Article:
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All my "learner's dictionaries" - Oxford, Cambridge, and Longman- say that "intelligence" is an uncountable noun which means " the ability to learn, understand, and think in a logical way about something" (and I should say that I have no access to OED).However, I came across "AN intelligence" while reading an article titled "Clever Hans" which was about an intelligent horse:

Hans the horse was bought in 1900 by Wilhelm von Osten, a retired German schoolmaster, who was convinced that animals had an intelligence equal to that of humans.

My question is, if "intelligence" can be used as a countable noun, does it differ in meaning from "intelligence" as an uncountable noun?

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    Good question +1. It seems authors do use an intelligence in some rare cases. "The test of a first-rate intelligence is the ability to hold two opposed ideas in the mind at the same time, and still retain the ability to function"" - F. Scott Fitzgerald
    – Maulik V
    May 29 '14 at 10:00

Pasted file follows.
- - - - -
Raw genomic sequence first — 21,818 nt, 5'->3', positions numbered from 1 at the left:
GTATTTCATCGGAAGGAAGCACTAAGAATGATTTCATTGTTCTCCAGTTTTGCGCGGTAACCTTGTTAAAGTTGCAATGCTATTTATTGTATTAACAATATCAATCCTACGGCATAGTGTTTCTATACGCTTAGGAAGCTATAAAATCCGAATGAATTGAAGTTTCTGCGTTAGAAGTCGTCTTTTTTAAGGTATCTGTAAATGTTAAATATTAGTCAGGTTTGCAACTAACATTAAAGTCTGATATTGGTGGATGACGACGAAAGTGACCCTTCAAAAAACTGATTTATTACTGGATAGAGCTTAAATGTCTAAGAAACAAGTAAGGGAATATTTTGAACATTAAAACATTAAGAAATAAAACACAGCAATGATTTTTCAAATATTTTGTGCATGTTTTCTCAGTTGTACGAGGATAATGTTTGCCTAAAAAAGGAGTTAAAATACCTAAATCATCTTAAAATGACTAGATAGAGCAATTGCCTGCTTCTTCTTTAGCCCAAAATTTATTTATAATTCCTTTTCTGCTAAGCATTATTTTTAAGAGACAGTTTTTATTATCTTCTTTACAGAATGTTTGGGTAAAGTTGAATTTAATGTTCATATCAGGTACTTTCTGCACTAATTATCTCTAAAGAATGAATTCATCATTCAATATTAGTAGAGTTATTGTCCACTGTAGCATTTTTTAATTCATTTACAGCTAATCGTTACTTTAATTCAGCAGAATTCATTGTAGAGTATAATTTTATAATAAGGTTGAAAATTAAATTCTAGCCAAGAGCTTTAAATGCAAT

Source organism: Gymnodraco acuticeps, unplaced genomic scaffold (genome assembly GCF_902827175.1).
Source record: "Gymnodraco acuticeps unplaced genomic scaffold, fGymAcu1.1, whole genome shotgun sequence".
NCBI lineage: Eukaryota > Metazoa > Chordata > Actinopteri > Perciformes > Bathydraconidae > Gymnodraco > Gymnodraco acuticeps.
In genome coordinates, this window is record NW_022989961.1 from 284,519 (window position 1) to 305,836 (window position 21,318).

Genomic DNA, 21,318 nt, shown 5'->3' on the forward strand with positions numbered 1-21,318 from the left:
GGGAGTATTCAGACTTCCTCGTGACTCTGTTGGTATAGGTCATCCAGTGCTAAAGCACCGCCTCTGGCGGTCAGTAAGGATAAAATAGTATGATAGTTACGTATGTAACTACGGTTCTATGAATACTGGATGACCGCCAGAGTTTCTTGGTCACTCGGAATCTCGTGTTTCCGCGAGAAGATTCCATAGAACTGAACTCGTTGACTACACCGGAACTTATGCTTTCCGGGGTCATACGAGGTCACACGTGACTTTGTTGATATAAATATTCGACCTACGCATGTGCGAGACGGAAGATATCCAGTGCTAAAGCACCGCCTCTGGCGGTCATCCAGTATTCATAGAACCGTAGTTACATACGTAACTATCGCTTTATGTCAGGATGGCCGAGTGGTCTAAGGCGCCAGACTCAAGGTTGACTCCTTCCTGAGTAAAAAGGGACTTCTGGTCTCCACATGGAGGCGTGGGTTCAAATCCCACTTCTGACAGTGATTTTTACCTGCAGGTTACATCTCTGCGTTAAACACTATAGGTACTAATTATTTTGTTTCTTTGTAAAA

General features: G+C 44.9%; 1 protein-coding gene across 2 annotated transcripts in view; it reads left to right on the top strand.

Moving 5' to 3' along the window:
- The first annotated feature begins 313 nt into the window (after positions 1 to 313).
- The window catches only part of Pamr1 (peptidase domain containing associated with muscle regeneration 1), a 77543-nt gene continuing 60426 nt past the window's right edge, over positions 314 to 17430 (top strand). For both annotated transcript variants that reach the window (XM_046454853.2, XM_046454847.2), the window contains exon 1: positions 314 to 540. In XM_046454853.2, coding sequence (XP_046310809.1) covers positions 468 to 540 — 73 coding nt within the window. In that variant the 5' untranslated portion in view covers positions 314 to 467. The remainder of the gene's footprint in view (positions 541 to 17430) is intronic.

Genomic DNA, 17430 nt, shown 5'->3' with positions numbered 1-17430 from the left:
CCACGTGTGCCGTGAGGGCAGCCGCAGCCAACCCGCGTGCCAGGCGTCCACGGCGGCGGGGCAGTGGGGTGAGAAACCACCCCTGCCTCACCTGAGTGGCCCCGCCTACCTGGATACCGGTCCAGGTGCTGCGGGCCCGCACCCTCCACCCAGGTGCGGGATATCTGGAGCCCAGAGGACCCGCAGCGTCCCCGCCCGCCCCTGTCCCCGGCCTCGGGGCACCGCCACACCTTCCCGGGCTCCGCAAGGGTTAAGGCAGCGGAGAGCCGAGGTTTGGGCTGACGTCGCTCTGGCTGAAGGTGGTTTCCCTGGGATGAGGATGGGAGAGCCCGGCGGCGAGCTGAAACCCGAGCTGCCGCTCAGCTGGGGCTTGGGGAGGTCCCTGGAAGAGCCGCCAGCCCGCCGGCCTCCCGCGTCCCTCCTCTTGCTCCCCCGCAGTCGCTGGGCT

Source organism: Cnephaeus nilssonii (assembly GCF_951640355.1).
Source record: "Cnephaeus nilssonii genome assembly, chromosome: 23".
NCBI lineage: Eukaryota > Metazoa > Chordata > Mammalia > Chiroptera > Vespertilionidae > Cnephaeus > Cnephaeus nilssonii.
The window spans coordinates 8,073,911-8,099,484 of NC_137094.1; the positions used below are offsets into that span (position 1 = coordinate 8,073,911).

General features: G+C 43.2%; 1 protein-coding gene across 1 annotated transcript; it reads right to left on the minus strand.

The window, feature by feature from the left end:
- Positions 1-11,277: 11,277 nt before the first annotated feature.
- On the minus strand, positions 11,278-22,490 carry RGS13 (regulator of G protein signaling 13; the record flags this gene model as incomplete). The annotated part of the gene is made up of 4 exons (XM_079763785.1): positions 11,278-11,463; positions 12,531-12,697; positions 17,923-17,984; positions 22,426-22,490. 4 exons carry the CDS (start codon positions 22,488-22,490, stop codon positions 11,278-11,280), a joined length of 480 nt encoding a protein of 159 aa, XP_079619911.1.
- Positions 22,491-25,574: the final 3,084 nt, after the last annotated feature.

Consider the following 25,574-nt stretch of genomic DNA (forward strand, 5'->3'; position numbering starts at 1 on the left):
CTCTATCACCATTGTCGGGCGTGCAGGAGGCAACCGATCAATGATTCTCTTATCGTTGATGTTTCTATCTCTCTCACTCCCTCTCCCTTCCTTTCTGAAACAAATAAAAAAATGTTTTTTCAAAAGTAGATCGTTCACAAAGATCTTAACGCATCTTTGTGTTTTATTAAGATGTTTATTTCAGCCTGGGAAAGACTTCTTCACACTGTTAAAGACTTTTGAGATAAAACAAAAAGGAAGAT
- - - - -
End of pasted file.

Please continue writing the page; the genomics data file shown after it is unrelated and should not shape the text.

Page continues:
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Intelligence is not being used as a countable noun in Clever Hans. There's some information ellipted; read the sentence like this:

... animals had an amount or degree of intelligence equal to that of humans.

Here, intelligence is qualifiable but not quantifiable.

However, it is possible to use intelligence as a countable noun, though this usage is less common. See definition 1.1 here and definition 2 here. A common usage of this involves a countable but heterogeneous group of either intelligent minds or types of mental processing. For example:

  • There are many different types of intelligence. (Here intelligence means efficacious manner of thinking.)
  • Space exploration might discover intelligences other than our own. (Here intelligence means conscious mind or being.)
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    That's a good point. I had never thought some information might have been left out delibrately by the author.
    – M.N
    May 29 '14 at 11:13

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